In pictures: Omani fishermen play their part in destructive global shark trade
At the northern tip of Musandam, which faces the Strait of Hormuz, many fishermen jump on their boats at dawn and silently sail off from the isolated village of Kumzar in search of any sharks that remain.
"Shark fishing is an established tradition," says Abdallah Kumzari, 52, who is an imam and a shark trader. At the foot of impressive golden mountains, sunlight is reflected off the oily surface of the sea. "Today, big sharks can sell for as much as 500 rial (US 1,300)," he says.
Despite being only the world's 17th-highest exporter of shark fins, Oman is one of the key links in a global trade chain which has put numerous species of sharks in danger of extinction all around the world, experts say.
"Here in Musandam, we have nothing. Look at our monthly salaries," complains Said Sheesa, a former shark fisherman who lives in the Omani coastal city of Dibba. Due to reduced fish stocks, Sheesa gave up fishing to work in tourism instead.
According to a study carried out by the Food and Agriculture Organisation of the United Nations, between 2000 and 2011, Oman has exported $2,438,000 worth of shark fins every year.
But according to Hossein Ali, an expert in marine environment at the ministry of agriculture and fisheries who spoke to MEE by phone, "none of the species in the waters of Oman are threatened".
"If you want to fish for sharks here in Oman, for trade, for example, it is enough to have a licence if you don’t use industrial fishing tools," he adds.
But, despite Ali's claims, there are several endangered species in the Omani and Emirati waters, according to Rima Jabado, a Lebanese biologist specialising in the sharks of the Gulf region.
Ali says he was not aware that Oman is a signatory to the Convention on International Trade in Endangered Species of Wild Fauna and Flora (CITES), which protects wildlife against over-exploitation and prevents international trade from threatening species, or that it exists at all.
Jabado’s report on the trade in sharks and their products in the United Arab Emirates, which was published in September 2014, found that "45.3 percent of species traded were considered to be at high risk of global extinction based on the IUCN Red List Global Assessments," according to inquiries cited in the report made on shark markets in Dubai in 2014, where most of the sharks fished in Oman are initially exported to.
Three hours away by truck from Musandam Governorate, Dubai is a gateway to the world for the Omani fishermen. Dubai became "during the last 15 years [...] a regional market and a crossroads for the exports of the countries of the Gulf Cooperation Council (GCC), the Middle East, Africa and Europe," the report states.
But the United Arab Emirates is only an exporting hub towards the "ground zero" of shark fins: Hong Kong. "Yes, most of the fins produced in the Middle East arrive at Hong Kong, especially those from Oman or Yemen," says Gary Stokes, 45, director of the Asia desk at Sea Shepherd Conservation Society, a non-profit marine conservation organisation based in Washington.
A few years ago, "a trader admitted to me that it was via the aircraft company Emirates that his shark fins were imported to Hong Kong. I called Emirates with this information to challenge them about their responsibility in this [matter]. They answered that they did not transport sharks fins… But the truth is, they do not know what there really is in the boxes registered as 'seafood'," Stokes added.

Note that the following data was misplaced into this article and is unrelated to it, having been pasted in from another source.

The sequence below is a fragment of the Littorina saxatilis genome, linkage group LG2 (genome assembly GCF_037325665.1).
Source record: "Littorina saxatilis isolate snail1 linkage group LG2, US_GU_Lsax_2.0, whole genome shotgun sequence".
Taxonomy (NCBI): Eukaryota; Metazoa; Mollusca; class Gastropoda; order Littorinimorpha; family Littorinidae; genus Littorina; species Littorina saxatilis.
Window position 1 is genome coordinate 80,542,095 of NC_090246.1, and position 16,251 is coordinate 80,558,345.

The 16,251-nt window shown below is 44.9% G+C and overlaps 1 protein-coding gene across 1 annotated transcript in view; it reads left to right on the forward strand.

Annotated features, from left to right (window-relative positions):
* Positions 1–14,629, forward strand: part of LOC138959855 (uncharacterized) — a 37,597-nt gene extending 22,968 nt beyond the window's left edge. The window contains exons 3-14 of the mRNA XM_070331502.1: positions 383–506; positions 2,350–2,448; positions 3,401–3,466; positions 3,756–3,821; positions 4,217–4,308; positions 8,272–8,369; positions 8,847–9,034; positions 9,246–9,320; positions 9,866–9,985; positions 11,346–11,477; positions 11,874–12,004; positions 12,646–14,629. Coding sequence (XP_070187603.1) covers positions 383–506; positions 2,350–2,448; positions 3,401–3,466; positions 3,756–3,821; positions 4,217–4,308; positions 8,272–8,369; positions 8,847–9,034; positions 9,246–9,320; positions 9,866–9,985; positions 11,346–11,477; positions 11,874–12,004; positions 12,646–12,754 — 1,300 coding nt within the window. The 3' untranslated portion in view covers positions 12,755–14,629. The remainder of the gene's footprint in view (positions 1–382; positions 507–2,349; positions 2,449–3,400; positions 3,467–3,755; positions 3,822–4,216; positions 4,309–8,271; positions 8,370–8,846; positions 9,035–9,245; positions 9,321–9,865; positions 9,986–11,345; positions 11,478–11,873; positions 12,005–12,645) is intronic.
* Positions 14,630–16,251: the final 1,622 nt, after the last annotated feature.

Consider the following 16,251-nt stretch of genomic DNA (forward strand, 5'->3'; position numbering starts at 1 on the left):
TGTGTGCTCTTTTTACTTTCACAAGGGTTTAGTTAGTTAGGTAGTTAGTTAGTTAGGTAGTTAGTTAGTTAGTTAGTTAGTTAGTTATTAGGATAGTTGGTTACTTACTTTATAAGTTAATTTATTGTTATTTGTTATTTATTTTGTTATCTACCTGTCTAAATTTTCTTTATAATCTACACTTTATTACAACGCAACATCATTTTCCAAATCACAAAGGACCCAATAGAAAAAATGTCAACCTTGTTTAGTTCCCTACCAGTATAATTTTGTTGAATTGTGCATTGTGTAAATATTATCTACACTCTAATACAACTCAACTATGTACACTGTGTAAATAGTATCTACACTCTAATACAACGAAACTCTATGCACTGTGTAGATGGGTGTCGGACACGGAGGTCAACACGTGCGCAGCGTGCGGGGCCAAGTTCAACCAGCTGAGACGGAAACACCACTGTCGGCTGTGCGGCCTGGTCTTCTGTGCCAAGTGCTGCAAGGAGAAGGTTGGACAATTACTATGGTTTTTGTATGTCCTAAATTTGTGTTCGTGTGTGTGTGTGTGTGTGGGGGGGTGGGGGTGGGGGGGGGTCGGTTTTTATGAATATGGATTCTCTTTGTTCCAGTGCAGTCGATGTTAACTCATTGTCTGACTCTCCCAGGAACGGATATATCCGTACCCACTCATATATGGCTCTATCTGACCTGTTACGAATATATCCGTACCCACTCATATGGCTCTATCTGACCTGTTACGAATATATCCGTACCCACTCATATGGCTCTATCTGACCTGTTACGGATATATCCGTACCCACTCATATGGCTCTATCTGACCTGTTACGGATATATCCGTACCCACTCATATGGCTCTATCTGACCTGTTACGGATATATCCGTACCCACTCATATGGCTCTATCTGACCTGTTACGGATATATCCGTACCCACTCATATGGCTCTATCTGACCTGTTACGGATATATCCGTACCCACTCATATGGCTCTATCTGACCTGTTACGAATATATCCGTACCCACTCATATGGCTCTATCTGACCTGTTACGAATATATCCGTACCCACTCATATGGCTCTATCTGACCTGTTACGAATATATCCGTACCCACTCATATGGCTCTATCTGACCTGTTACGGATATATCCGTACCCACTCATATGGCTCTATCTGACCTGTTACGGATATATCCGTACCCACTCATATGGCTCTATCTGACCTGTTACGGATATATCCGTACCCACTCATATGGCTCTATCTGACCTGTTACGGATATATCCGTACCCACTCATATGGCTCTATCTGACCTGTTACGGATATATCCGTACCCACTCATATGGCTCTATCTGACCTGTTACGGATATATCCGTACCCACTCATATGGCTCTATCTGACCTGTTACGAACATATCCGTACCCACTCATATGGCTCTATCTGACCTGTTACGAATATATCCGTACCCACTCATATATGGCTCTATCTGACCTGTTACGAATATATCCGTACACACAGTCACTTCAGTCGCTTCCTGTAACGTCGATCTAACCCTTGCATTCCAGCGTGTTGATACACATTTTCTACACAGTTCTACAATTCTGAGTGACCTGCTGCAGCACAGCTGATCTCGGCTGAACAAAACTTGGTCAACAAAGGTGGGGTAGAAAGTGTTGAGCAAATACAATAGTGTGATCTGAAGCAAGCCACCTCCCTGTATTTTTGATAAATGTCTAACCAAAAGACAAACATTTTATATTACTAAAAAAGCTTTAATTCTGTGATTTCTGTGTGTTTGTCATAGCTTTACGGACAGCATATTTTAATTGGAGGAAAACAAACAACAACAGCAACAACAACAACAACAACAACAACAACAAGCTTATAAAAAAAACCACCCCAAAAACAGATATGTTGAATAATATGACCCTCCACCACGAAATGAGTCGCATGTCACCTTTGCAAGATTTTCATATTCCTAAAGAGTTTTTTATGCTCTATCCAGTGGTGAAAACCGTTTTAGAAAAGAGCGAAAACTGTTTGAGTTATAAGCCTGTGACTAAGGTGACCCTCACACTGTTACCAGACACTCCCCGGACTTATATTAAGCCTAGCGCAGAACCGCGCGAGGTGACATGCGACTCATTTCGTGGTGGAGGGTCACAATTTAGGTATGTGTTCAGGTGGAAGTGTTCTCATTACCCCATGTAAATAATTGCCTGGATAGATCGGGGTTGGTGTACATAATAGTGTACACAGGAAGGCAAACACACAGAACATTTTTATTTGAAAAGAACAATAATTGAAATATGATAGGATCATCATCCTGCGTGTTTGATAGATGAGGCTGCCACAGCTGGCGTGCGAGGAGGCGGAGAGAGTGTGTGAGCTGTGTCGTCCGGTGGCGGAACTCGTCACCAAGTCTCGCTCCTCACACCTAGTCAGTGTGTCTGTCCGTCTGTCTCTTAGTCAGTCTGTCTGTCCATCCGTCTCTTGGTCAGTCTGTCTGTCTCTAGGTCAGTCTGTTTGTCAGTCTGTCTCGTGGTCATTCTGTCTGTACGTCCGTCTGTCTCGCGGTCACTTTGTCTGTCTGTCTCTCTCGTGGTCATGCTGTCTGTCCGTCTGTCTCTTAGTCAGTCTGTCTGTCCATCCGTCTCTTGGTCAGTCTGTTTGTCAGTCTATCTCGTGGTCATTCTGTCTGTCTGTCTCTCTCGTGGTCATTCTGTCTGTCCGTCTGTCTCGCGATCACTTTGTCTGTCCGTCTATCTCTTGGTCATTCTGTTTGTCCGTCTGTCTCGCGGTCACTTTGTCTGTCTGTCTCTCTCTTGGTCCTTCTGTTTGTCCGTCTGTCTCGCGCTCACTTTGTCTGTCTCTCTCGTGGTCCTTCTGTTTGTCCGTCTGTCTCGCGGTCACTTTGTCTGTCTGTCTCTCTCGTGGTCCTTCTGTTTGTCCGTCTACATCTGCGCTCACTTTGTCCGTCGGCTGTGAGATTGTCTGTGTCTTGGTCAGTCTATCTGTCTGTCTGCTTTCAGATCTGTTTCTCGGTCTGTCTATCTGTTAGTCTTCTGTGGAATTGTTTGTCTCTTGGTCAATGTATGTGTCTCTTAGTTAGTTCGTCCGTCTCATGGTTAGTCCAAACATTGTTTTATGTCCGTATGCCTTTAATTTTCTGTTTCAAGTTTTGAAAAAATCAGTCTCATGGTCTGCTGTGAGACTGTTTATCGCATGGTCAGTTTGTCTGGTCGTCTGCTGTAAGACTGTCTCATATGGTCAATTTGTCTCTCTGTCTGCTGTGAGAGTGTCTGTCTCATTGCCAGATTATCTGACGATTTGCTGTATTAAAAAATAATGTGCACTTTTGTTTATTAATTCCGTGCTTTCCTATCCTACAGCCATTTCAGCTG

In response to the allegations, a spokesperson from Emirates airline told MEE by e-mail that the transportation of all shark fins has been banned on Emirates SkyCargo flights since June 2013.
“Emirates doesn’t transport sharks from Oman and all fish shipments must receive a certificate from Oman’s ministry of fisheries before they are accepted for carriage, so there can be no risk of illegal shipments,” the Emirates spokesperson said. “We work closely with the United for Wildlife Transport Taskforce, and we are committed to preventing the transportation of illegal wildlife and wildlife products.”
Alan Chan, information assistant at the Agriculture, Fisheries and Conservation Department of Hong Kong, confirmed to MEE that: "In 2015 and 2016, 20 and 26 tonnes of shark fins of CITES-listed species under CITES permits were imported respectively, mainly from Australia and Central America."
In Oman, shark fishing can be a sensitive subject and fishermen remain powerful.
“Any bans or changes in legislation to regulate catches or even gear directly impacts the fishermen and their families, especially in remote coastal areas where fisheries are a source of subsistence," Jabado says. "In the region, fishermen are particularly strong because of the cultural role fisheries play and the fact that government would like to see this sector develop."
Several sources interviewed by MEE, who asked to remain anonymous for safety reasons and are opposed to the fishing of sharks in Oman, spoke about facing violence and intimidation from the local authorities after attempted enquiries about the trade.
Christophe Chellapermal, the French owner of a diving club in Dibba, Oman, believed for a long time that he could convince the Omani authorities and fishermen to move their businesses towards a solution involving tourism, instead of shark fishing. "We went on spots with Steven Surina, a tour guide specialising in providing experiences of diving with sharks, but found nothing.
"There is no longer anything under the water," confirms Abdellah Mohammed Ali al-Dahouri, 70, a descendant of one of the most famous fishing families in the region.
This dearth of sharks presents difficulties for Musandam, as the income generated by shark fishing is hugely important to the local economy and society. However, as Chellapermal says with a sigh: "A living shark is worth one thousand times more than a dead shark.”